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Democratic candidate Elizabeth Warren joined the General Motors strike in Detroit on Sunday, calling for GM to be held “accountable.” For the last seven days, nearly 50,000 members of the United Automobile Workers Union have gathered at picket lines across the country, in the largest strike in the U.S. in over a decade. Phoebe Wall Howard of the Detroit Free Press joins Megan Thompson for more.
Talks continue today in Detroit, Michigan between the United Auto Workers and General Motors. On day seven of a national strike against the automaker, an estimated 46,000 workers walked out last week after GM and union officials failed to come to an agreement on a four year contract on issues including wages, health care and job security. The strike impacts more than 50 General Motors plants nationwide and the company stands to lose hundreds of millions of dollars as it continues while negotiations continue. T
he UAW is calling today "Solidarity Sunday" and is asking the public to join the picket lines to show support for the striking workers.
Phoebe Wall Howard covers the auto industry and labor for the Detroit Free Press and she joins me now for the latest on the strike.
So I understand that Democratic presidential candidate Elizabeth Warren joined the picket line today. How did her visit go?
Phoebe Wall Howard:
Well, from what we understand she actually met with labor leaders prior to meeting with members and when she arrived at the plant in Detroit she met primarily with members. It wasn't about giving a speech, she made slight remarks perhaps not even 10 minutes but hundreds of people hundreds came to this location and her remarks focused on what she said holding General Motors accountable.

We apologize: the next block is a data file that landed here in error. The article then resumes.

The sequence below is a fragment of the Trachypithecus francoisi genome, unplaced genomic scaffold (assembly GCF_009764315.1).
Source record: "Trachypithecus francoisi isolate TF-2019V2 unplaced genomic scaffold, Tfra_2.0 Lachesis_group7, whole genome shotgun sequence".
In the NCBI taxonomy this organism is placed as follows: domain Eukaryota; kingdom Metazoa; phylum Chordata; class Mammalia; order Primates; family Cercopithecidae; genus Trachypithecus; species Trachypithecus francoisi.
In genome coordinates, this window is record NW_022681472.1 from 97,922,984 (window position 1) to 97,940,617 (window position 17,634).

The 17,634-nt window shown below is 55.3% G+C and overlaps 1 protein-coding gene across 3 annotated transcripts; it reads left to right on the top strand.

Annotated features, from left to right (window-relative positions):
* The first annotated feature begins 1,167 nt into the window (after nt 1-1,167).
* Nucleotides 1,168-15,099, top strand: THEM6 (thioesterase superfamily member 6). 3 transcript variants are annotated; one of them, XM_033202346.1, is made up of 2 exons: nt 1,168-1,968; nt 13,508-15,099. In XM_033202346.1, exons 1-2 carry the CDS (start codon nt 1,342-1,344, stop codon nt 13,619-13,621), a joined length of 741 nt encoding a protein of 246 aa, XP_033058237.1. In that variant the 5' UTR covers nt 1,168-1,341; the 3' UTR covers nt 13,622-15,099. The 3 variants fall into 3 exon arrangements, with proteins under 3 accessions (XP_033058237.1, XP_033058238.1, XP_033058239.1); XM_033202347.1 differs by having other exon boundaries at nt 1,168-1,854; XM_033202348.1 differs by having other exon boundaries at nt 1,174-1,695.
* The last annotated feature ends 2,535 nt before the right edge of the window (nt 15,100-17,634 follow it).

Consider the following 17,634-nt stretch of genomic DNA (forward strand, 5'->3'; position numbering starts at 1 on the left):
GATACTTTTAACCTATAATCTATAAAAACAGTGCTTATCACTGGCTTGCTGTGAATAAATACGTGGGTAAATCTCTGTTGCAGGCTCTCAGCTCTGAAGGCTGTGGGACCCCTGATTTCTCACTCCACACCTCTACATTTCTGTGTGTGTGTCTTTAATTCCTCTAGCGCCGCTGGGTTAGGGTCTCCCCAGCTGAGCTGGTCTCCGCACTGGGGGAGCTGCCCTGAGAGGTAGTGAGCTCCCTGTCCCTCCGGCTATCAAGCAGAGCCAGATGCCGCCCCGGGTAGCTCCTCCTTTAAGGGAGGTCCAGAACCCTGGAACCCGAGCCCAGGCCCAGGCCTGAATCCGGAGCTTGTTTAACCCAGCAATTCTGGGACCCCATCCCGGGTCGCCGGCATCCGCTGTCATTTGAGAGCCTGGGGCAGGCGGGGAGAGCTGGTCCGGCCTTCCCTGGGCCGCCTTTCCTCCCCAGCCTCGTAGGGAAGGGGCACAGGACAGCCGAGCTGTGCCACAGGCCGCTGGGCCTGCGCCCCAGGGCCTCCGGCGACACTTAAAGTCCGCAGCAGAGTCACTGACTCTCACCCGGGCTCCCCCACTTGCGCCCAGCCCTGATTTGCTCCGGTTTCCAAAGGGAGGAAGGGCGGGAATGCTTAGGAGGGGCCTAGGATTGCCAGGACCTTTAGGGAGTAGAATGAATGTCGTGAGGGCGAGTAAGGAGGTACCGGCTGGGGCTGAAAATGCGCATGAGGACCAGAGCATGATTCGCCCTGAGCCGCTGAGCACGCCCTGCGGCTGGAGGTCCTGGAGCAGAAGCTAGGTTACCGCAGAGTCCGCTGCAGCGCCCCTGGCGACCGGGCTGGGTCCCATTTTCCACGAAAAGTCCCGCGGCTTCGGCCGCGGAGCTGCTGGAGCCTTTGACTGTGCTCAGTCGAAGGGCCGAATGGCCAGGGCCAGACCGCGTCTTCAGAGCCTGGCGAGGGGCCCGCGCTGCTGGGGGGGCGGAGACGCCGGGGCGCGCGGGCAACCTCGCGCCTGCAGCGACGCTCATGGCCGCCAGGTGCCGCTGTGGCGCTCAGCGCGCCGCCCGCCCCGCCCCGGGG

And by that members say this is a company that received a bailout during the economic downturn from taxpayers. And today is seeing record profits as executive wages continue to grow. The workers say you know it might be time to revisit their benefits and their pay as well.
How are they doing? How's morale?
What's interesting is workers say they're not angry. They're sad. They're very serious about holding out in negotiations. But this is a group of people approximately 46,000 very very loyal to this company.
What are the major sticking points that need to be resolved?
Salary of course and benefits. Health care is perhaps the biggest issue for UAW members in that they will say they're in a factory environment, they have injured knees, injured arms, injured necks, injured hips and they use health care benefits unlike many many others.
In addition, they do not want to pay a bigger copay as many Americans do today. Primarily, another sticking point would be temporary workers. The Detroit Three depend quite a lot on temporary workers. They do not qualify for the benefits, the vacation, retirement so you may have two workers side by side earning very very different wages.
So the companies say these workers are essential for holding costs down and being competitive with the non Detroit Three.
And I mean in a way this breakdown in talks it's not over new issues. I mean it's been really years in the making, right?
Members say that they've waited more than a decade for this conversation. That during the downturn they reduced benefits and they made dramatic changes as a union to assist General Motors. They point to Ford Motor Company and say that Ford did not go bankrupt and in fact had more hourly workers on the payroll. So the GM employees will say, wait a minute, you know we've taken some big hits here and it is time to circle back and revisit benefits and pay.
Meanwhile there's this federal corruption probe of the Union that's going on. How is that playing into all of this?
The federal probe corruption indictments convictions has been devastating for members and heartbreaking frankly. So you have people who have gone to prison. We're approaching nearly a dozen under the microscope and convicted and pleaded.
However, what the members will say is that they count on their local leadership and that's what gives them confidence that local leaders will be in charge of ratifying this contract. So any questions raised by the international are then addressed by the local leadership. But the investigation is real.
The impact is serious and the members say they really do feel betrayed. However they don't see an answer they feel organizing is essential for fair and equitable treatment long term.
All right Phoebe Wall Howard of the Detroit Free Press thank you very much for being here.
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